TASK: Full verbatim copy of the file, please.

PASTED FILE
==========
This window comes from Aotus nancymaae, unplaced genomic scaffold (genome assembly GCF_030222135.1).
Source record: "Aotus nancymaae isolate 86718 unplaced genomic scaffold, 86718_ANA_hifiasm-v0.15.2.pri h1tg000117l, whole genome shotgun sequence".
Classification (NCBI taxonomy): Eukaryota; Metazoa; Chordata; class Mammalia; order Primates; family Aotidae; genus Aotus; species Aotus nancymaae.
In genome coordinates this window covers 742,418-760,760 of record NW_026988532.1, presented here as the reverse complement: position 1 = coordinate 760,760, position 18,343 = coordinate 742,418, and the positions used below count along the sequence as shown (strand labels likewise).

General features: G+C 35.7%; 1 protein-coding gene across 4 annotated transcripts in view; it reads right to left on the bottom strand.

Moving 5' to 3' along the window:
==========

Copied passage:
This window comes from Aotus nancymaae, unplaced genomic scaffold (genome assembly GCF_030222135.1).
Source record: "Aotus nancymaae isolate 86718 unplaced genomic scaffold, 86718_ANA_hifiasm-v0.15.2.pri h1tg000117l, whole genome shotgun sequence".
Classification (NCBI taxonomy): Eukaryota; Metazoa; Chordata; class Mammalia; order Primates; family Aotidae; genus Aotus; species Aotus nancymaae.
In genome coordinates this window covers 742,418-760,760 of record NW_026988532.1, presented here as the reverse complement: position 1 = coordinate 760,760, position 18,343 = coordinate 742,418, and the positions used below count along the sequence as shown (strand labels likewise).

General features: G+C 35.7%; 1 protein-coding gene across 4 annotated transcripts in view; it reads right to left on the bottom strand.

Moving 5' to 3' along the window: